LAST Sunday, 62-member-countries of International Solar Alliance (ISA) adopted the ‘Delhi Solar Agenda’ that seeks to raise the share of solar power in their energy basket so as to mitigate climate change and provide clean, affordable electricity to the underprivileged.
That happened during the opening of ISA founding conference co-chaired by India’s Prime Minister, Narendra Modi and French President Emmanuel Macron and attended by heads of state of 23 countries and ministerial representatives from 10 other nations. ISA, a brainchild of the Indian leader, is a non-profit treaty-based group of 121 countries that seeks to promote the use of solar energy.
It was launched by Prime Minister Narendra Modi at the India Africa Summit, and a meeting of member countries ahead of the 2015 United Nations Climate Change Conference in Paris in November 2015. The heads of states and other participants of the summit put their heads together to discuss the ISA’s goal of making solar power, technology, and financing more accessible to different countries most of them located between the tropics - which enjoy an abundance of sunshine that can be harnessed for producing clean and affordable power.
We support the call by President Paul Kagame of Rwanda for increased adoption of more affordable and reliable solar energy through improved technology. It is indeed true that clean energy must be reliable, affordable and sustainable to be adopted and provide meaningful results in effort to mitigate climate change impacts.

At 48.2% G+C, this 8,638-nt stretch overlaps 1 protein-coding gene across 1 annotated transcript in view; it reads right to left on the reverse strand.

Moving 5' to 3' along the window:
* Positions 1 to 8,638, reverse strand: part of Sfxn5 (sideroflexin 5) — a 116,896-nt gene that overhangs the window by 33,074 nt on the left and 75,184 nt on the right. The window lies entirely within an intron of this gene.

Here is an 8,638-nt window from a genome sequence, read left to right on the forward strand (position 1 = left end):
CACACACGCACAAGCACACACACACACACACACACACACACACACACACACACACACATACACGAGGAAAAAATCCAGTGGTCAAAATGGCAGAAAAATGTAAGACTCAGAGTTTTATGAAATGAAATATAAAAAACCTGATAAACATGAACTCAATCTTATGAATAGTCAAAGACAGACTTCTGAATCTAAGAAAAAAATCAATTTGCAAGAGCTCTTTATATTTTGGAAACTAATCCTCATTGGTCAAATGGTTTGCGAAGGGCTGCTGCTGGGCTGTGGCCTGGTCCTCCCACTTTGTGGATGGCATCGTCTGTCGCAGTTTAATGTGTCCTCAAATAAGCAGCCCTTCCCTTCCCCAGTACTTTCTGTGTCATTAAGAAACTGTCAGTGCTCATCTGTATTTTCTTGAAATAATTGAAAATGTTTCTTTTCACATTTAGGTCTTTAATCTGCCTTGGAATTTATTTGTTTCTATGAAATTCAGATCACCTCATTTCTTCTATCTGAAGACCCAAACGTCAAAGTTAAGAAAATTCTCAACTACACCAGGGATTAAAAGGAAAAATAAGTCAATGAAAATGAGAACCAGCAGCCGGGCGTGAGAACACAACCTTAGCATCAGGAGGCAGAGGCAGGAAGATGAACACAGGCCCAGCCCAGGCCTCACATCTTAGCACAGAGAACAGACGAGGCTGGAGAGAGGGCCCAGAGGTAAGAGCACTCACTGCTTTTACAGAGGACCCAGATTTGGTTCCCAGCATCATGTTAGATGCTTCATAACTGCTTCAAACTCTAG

It is therefore imperative that those advances in solar energy production must be matched by the development of batteries capable of storing it and smart grids to distribute it to customers.
While we share President Kagame’s views that it is an unacceptable irony that the sunniest countries on Earth are desperately short of electricity, we call on the countries in East Africa region to prepare policies and environment to hasten exploitation of the huge potential for the solar energy business for the benefit of the people of the region. We think that will be possible as solar energy production may not require large-scale infrastructural projects and investments.
However, it should be borne in mind that for renewable energy projects to work systematically, they must provide their customers mostly rural dwellers and the poor, the same coverage and quality as on-the-grid electricity.